Opinion: The perils of candidateitis

In the last few days the tectonic plates of British politics appear to have shifted. The slow growth of the Liberal Democrats over nearly half a century is finally exerting massive pressure on the old duopoly. A sprinkling of Nick Clegg’s fairy dust may just have been enough to trigger a political earthquake.

The arguments are well known. Britain has one of the largest Liberal votes in Europe but our electoral system ensures one of the lowest Liberal representations. It actively preserves the old duopoly. But the unfairness goes much further. If the current opinion polls are anywhere near correct the result of this election will starkly reveal the inherent corruption of the current system. Labour could come third yet have the most seats.

Candidateitis – that strange disease where candidates with no chance of victory becomes convinced that they are on the brink of an amazing success – is breaking out up and down the country.

But let’s stay focused. The reform of British politics is not a one election job. A few moments playing with the BBC’s seat calculator toy shows the scale of the problem. 30% of the vote gives the Labour 315 seats, Tories 206 seats and the Lib Dems a paltry 100. OK – a health warning about the assumptions of a national swing and the effects of local campaigning but the point is made – Labour win 50% more seats as the Tories and over 3 times as many as the Lib Dems for the same number of votes. With the old duopoly neck and neck Lib Dems would still need an eye-watering 40% of the popular vote to win a parliamentary majority. Even Nick’s supply of fairy dust is unlikely to deliver that.

So we play the long game. Focus on maximising our percentage of the national vote, target those seats we can realistically win and use the political mandate that provides to reform the system and demonstrate the capability of our team.

Between this election and the next we could be in uncharted territory. A hung parliament. Potential internecine warfare in both Labour and Conservative Parties – Labour for losing the election and the Tories for failing to win it. The economy awful.

Under these circumstances Lib Dems must provide stability and good sense – and a radical reforming zeal.

May we live in interesting times.

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This entry was posted in General Election and Op-eds.
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8 Comments

  • I think it’s important that we keep the momentum. This poll has shown good trend since even before the first tv debate.
    http://www.10downingtweets.co.uk/

  • paul barker 21st Apr '10 - 3:17pm

    First, I dont think we can rule out getting 38%, enough to be the largest Party. Second, if we get the largest vote then we cant accept anything less than a Govt led by us, with Clegg as PM. Anything else would be a betrayal of Democracy & would destroy the movement that is building behind us.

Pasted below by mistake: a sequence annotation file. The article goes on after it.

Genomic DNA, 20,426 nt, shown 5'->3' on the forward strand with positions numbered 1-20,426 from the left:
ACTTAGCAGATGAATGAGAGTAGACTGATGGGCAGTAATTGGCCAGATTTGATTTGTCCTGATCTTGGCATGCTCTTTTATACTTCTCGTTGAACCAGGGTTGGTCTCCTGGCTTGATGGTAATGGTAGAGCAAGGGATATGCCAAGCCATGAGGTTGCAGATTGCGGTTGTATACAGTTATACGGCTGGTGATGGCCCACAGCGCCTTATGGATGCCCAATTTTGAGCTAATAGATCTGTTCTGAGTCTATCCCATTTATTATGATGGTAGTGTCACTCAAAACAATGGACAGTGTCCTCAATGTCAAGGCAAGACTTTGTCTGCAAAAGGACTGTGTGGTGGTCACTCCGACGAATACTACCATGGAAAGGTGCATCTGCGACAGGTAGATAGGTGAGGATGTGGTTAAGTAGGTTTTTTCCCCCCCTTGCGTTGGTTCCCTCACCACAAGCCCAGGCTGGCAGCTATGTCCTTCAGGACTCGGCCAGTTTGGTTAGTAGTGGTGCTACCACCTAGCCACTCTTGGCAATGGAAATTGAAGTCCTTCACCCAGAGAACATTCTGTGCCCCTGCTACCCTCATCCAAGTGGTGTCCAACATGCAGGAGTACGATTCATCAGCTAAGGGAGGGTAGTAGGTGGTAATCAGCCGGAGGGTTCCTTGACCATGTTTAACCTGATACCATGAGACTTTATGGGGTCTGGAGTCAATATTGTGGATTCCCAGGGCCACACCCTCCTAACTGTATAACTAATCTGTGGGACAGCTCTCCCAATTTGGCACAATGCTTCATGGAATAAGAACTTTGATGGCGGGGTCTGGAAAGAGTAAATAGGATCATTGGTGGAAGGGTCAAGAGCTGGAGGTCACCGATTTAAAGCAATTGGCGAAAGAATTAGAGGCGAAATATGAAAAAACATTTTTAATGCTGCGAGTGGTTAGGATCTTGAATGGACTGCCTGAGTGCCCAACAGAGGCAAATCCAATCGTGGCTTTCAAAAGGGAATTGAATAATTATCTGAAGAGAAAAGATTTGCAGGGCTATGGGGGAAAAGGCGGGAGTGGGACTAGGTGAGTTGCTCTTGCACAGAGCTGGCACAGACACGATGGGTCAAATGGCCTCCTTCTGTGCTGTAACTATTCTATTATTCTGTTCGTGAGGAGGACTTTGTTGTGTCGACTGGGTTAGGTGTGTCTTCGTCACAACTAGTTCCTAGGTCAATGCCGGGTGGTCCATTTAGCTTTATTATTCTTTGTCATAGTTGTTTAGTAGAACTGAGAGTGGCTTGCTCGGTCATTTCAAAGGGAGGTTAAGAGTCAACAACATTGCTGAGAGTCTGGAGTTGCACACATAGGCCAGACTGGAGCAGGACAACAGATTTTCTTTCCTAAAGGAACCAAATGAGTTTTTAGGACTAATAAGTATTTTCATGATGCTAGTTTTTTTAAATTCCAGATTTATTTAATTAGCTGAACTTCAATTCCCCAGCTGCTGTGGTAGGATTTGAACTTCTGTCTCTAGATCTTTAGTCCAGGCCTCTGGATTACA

• Andrew Suffield 21st Apr '10 - 3:41pm

    we cant accept anything less than a Govt led by us, with Clegg as PM

    You realise that without the largest number of seats, or a significant backbench rebellion from Labour and the Tories, there’s not going to be a way to make that happen?

    Clegg might well refuse any form of coalition arrangement on that basis. But that’s about all.

  • David Allen 21st Apr '10 - 3:44pm

    Thinking we can now win when we start from a bad third place is candidatitis. Thinking we can now win our targets is not!

  • paul barker 21st Apr '10 - 4:13pm

    Andrew, when you say “thats all” its enough. We have Labour over a barrel, they are bankrupt & cant afford a 2nd Election. Really, Labour have 2 choices, deal with us or put the Tories into office. Lets have a bit more confidence in our cause & in our strength.

  • Martin Land 21st Apr '10 - 4:43pm

    I’ll keep my opinion to myself. Suffice to say I’ve learnt not to second guess the electorate, who this time are going to through some real surprises at the bubblies.

  • Steve Comer 22nd Apr '10 - 1:30am

    I mostly agree with Tony, but we alos need top recognise that the “Manchester Withington effect” (or you could call it the ‘Solihull effect’) could be a factor in this election. By this I mean that some seats that need a big shhift in votes might fall to us when some which are more marginal might not. For months bookmakers have had us as favourites to win Burnley, but you won’t see it featured on the battlegound charts on the BBC. We must be wary of candidateitis, and it usually breaks out when the postal votes are delivered, BUT we must do all we can to ensure effort goes into ALL our target seats.

    In the local elections in Bristol last year was that we won two seats with big swings from Labour, but failed to pick up seats in two wards with split Labour/Lib Dem representation. Labour campaigned hard to defend these, and by tyhe time they realised we were attacking the other two it was too late for them.

    With their obsession with unifrom national swing (which hasn’t really happened since 1970) , the media are playing down the influence of local factors, such has most seats on the Council, or whether the local MP was caught by the expenses scandal.

  • Candidatitus is where the General Election contituency campaign orders your key activists to sit in a shed stuffing envelopes instead of knocking on doors.

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